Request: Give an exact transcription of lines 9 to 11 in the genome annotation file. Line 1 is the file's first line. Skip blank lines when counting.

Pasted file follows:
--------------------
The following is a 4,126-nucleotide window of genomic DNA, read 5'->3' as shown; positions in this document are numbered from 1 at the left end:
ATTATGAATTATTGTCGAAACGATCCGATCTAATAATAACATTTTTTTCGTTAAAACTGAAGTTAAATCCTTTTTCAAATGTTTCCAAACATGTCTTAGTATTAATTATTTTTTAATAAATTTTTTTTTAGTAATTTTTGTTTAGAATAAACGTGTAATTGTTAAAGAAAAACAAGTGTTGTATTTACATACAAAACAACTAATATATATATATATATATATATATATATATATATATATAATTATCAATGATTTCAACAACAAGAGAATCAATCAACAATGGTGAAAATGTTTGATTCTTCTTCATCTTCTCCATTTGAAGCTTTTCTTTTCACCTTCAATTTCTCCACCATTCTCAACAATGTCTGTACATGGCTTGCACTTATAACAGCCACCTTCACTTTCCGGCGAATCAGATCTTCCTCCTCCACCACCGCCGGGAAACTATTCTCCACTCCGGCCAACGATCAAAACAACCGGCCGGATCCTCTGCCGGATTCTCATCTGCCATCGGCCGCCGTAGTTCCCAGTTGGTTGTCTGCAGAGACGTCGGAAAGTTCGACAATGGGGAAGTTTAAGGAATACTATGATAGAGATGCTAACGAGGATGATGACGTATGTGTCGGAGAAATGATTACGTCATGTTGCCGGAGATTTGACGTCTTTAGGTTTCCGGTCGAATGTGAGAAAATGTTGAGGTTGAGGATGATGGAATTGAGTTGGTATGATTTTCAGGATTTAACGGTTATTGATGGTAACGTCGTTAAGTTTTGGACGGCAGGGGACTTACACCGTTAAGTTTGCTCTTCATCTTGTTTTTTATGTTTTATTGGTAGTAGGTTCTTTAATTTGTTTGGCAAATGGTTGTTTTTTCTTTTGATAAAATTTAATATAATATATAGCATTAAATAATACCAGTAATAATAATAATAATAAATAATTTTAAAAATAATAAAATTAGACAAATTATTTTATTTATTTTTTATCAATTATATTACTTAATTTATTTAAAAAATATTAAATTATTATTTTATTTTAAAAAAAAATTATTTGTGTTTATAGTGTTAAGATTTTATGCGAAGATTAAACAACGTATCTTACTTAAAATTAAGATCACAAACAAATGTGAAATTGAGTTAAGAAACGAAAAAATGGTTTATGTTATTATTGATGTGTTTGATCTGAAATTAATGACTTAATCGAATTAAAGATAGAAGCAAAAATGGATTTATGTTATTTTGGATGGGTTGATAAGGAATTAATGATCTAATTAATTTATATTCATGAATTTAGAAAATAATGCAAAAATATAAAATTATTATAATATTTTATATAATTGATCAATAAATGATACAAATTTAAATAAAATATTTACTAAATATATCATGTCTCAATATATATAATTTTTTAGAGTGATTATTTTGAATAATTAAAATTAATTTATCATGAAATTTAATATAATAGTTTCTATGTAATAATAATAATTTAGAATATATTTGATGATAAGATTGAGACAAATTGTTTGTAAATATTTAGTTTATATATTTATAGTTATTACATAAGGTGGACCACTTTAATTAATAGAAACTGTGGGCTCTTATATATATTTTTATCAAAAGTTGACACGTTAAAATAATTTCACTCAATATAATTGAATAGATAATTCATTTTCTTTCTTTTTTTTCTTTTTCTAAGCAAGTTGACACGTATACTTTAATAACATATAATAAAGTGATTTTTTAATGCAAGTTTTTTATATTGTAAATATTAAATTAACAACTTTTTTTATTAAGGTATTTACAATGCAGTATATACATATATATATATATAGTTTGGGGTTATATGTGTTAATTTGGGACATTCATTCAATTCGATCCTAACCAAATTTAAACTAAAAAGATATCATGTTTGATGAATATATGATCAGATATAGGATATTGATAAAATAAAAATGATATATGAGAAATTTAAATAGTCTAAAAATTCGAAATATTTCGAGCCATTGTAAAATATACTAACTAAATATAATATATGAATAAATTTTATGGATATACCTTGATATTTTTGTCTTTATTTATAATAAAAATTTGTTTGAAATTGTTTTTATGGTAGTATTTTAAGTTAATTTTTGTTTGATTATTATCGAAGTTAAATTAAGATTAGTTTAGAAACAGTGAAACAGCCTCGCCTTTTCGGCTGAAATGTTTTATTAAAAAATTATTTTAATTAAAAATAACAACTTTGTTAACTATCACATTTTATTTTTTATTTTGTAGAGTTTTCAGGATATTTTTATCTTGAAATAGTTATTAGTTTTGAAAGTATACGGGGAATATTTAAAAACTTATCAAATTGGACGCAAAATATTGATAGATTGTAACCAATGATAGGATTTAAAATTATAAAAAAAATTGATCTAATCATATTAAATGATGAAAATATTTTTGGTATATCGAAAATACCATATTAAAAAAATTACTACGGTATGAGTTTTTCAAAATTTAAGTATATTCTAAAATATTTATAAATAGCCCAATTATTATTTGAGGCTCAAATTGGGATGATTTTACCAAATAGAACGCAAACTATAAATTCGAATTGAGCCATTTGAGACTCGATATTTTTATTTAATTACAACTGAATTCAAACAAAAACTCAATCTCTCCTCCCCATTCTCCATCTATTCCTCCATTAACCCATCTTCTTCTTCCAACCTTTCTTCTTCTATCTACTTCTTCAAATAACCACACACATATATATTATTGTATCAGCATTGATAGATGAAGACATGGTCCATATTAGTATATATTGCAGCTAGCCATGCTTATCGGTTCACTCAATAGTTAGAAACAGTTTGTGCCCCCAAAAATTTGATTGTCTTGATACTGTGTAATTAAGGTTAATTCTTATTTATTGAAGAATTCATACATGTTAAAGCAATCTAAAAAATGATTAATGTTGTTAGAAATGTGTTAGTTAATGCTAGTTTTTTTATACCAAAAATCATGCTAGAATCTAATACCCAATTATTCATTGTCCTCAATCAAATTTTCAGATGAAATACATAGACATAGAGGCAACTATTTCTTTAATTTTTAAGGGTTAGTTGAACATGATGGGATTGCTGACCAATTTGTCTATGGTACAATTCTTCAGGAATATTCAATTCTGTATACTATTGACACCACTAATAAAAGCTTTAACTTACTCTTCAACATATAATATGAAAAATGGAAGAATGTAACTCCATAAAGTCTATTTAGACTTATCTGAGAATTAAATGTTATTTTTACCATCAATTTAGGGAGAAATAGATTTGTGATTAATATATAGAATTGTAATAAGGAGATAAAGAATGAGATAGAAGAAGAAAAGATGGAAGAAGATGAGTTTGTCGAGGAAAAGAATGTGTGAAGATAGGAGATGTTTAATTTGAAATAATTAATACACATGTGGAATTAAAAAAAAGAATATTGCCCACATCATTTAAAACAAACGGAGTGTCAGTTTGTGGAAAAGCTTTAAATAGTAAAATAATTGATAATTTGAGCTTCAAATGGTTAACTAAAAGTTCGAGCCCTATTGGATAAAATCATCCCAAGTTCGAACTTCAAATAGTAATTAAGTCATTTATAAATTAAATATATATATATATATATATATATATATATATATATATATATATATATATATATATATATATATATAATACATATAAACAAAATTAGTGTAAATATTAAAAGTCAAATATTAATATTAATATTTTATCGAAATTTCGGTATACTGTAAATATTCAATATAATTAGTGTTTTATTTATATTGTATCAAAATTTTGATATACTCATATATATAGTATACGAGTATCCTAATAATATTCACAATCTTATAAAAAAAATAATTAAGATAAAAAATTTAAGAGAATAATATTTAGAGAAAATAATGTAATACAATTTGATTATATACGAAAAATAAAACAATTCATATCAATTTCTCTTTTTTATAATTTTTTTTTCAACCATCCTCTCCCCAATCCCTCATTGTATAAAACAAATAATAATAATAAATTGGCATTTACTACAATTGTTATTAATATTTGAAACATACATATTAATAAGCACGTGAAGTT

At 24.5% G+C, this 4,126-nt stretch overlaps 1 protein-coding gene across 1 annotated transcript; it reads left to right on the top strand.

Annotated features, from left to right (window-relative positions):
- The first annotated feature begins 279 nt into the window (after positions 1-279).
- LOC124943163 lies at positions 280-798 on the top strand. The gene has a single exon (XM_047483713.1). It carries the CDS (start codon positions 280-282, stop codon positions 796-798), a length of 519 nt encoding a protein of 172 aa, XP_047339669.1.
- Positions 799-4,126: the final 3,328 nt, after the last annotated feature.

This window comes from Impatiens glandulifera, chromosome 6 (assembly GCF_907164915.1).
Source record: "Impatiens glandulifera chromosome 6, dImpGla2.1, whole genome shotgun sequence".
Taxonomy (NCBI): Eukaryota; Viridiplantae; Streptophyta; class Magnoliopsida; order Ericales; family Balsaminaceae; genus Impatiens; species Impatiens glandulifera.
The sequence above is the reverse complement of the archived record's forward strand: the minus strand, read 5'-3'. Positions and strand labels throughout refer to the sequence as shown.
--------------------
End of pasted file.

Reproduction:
Source record: "Impatiens glandulifera chromosome 6, dImpGla2.1, whole genome shotgun sequence".
Taxonomy (NCBI): Eukaryota; Viridiplantae; Streptophyta; class Magnoliopsida; order Ericales; family Balsaminaceae; genus Impatiens; species Impatiens glandulifera.
The sequence above is the reverse complement of the archived record's forward strand: the minus strand, read 5'-3'. Positions and strand labels throughout refer to the sequence as shown.